It has further emerged that the two suppliers inflated prices by more than 1000%. While their combined bill to government for the testing kits was P80 million, the actual costs of the testing kits was P4.8 million, Sunday Standard investigations have revealed.

At the time of going to press, government had already generated a P80 million purchase order, but curiously the testing kits had not been delivered.

Investigations have revealed that the Ministry of Health and Wellness awarded the P80 million tender to the two companies although they did not qualify. Pula Rich Pty (Ltd) whose sole director is Lucas Gaopalelwe was only incorporated on 13th November 2019, hardly two months before it was awarded the lucrative tender.

Mileage Air (Pty) Ltd whose directors are Gengxu Nan and Zhengping Wu on the other hand is in tax arrears and did not have a tax clearance certificate at the time it was awarded the tender.

With the authority to adjudicate and award COVID-19 tenders devolved from the Public Procurement and Asset Disposal Board (PPADB) to Permanent Secretaries, the who process happened under former Permanent Secretary in the Ministry of Health and Wellness, Solomon Sekwakwa’s watch.

It is understood this was one of the issues that cost him his job.

Sunday Standard investigations have turned up information that the situation is so critical that had it not been for the testing kits donated by The Jack Ma Foundation and Alibaba Foundation, Botswana would be unable even to carry out contact trace testing.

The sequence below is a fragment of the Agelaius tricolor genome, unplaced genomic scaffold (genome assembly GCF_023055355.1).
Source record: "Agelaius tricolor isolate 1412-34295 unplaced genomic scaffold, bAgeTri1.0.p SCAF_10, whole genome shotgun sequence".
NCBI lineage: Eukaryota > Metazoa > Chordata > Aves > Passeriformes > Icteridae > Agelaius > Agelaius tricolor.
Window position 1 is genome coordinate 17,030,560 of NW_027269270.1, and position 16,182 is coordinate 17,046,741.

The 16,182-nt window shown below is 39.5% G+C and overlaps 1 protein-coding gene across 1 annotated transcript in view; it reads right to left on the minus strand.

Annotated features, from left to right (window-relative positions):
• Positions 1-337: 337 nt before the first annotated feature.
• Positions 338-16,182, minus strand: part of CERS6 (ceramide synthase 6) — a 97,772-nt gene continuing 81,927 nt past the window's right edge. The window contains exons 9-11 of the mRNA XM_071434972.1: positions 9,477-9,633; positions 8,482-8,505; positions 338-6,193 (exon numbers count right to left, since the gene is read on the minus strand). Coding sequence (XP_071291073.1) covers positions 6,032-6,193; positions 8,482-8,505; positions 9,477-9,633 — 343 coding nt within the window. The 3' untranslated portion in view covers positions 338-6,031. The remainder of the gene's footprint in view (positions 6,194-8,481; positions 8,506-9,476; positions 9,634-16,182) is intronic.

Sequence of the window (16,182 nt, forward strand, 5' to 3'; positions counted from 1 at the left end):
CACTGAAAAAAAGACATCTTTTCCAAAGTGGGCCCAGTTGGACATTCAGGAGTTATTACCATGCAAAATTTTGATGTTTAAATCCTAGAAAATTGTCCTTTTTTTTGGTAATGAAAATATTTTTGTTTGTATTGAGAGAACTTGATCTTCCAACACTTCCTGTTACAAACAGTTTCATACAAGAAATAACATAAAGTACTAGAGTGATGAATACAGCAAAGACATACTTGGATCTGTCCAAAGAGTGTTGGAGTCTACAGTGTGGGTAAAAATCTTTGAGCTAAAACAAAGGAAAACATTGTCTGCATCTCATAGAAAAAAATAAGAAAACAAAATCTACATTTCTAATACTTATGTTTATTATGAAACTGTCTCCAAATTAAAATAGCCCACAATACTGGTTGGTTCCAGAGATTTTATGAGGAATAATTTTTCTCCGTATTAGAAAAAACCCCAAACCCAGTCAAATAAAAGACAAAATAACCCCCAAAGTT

Botswana was fortunate that the testing kits from Jack Ma Foundation arrived before the country registered its first COVID-19 case. It is understood that government has now decided to source the testing kits directly from suppliers without going through middlemen.

After Botswana registered its first few cases which coincided with a number of local transmissions, the COVID-19 Task Force decided to conduct community testing, parallel to the contact trace testing.

The Covid-19 Task Force had initially planned to commence community testing for COVID-19 by April 20th. Former Deputy Permanent Secretary in the Ministry of Health and Wellness Moses Keetile and Director of Health Services, Dr Malaki Tshipayagae, issued statements mind April that they have collaborated with the University of Botswana, National Strategy Office, Statistics Botswana and Botswana-Harvard Partnership to conduct the tests. The testing which were to be done at selected households in greater Gaborone, greater Francistown, Gantsi, Ngamiland and Chobe areas were scheduled to run for 14 days. A total of 20,000 tests were to be done.

Unconfirmed report revealed that the 20 000 test which were scheduled for 14 days were planned around the 20 000 testing kits which had been donated by the Jack Ma Foundation and Alibaba Foundation.

The plan however meant there would be no testing kits to do contact trace testing.

Hardly a week after Keetile and Tshipayagae, issued statements that the COVID-19 Task Force would conduct community testing and contact trace testing concurrently, Coordinator of the COVID-19 Task Force announced a new and revised plan at a press conference. He explained that due to limited resources, they were unable to do community testing.

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Sunday Standard June 28 – 4 July

Digital copy of Sunday Standard issue of June 28 - 4 July, 2020.